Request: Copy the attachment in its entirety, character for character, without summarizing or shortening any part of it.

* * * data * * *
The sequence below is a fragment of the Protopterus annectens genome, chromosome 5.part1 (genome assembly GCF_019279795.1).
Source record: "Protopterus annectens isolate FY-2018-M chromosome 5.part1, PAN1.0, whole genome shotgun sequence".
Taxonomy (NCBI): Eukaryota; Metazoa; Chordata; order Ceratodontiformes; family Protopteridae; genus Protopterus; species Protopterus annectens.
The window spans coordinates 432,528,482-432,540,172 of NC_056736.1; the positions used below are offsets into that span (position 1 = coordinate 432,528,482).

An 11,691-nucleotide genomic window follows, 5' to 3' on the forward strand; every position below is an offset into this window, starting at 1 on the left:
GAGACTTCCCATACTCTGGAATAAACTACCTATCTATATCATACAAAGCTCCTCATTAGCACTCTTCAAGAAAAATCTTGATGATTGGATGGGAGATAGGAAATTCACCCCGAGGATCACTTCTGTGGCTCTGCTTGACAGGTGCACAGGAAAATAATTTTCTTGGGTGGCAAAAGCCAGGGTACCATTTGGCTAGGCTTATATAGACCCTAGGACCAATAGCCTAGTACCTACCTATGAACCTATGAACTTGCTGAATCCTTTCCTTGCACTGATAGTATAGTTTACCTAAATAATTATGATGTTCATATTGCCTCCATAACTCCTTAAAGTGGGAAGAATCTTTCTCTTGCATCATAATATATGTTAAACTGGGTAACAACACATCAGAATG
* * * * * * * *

The sequence below is a fragment of the Protopterus annectens genome, chromosome 5.part1 (genome assembly GCF_019279795.1).
Source record: "Protopterus annectens isolate FY-2018-M chromosome 5.part1, PAN1.0, whole genome shotgun sequence".
Taxonomy (NCBI): Eukaryota; Metazoa; Chordata; order Ceratodontiformes; family Protopteridae; genus Protopterus; species Protopterus annectens.
The window spans coordinates 432,528,482-432,540,172 of NC_056736.1; the positions used below are offsets into that span (position 1 = coordinate 432,528,482).

An 11,691-nucleotide genomic window follows, 5' to 3' on the forward strand; every position below is an offset into this window, starting at 1 on the left:
GAGACTTCCCATACTCTGGAATAAACTACCTATCTATATCATACAAAGCTCCTCATTAGCACTCTTCAAGAAAAATCTTGATGATTGGATGGGAGATAGGAAATTCACCCCGAGGATCACTTCTGTGGCTCTGCTTGACAGGTGCACAGGAAAATAATTTTCTTGGGTGGCAAAAGCCAGGGTACCATTTGGCTAGGCTTATATAGACCCTAGGACCAATAGCCTAGTACCTACCTATGAACCTATGAACTTGCTGAATCCTTTCCTTGCACTGATAGTATAGTTTACCTAAATAATTATGATGTTCATATTGCCTCCATAACTCCTTAAAGTGGGAAGAATCTTTCTCTTGCATCATAATATATGTTAAACTGGGTAACAACACATCAGAATG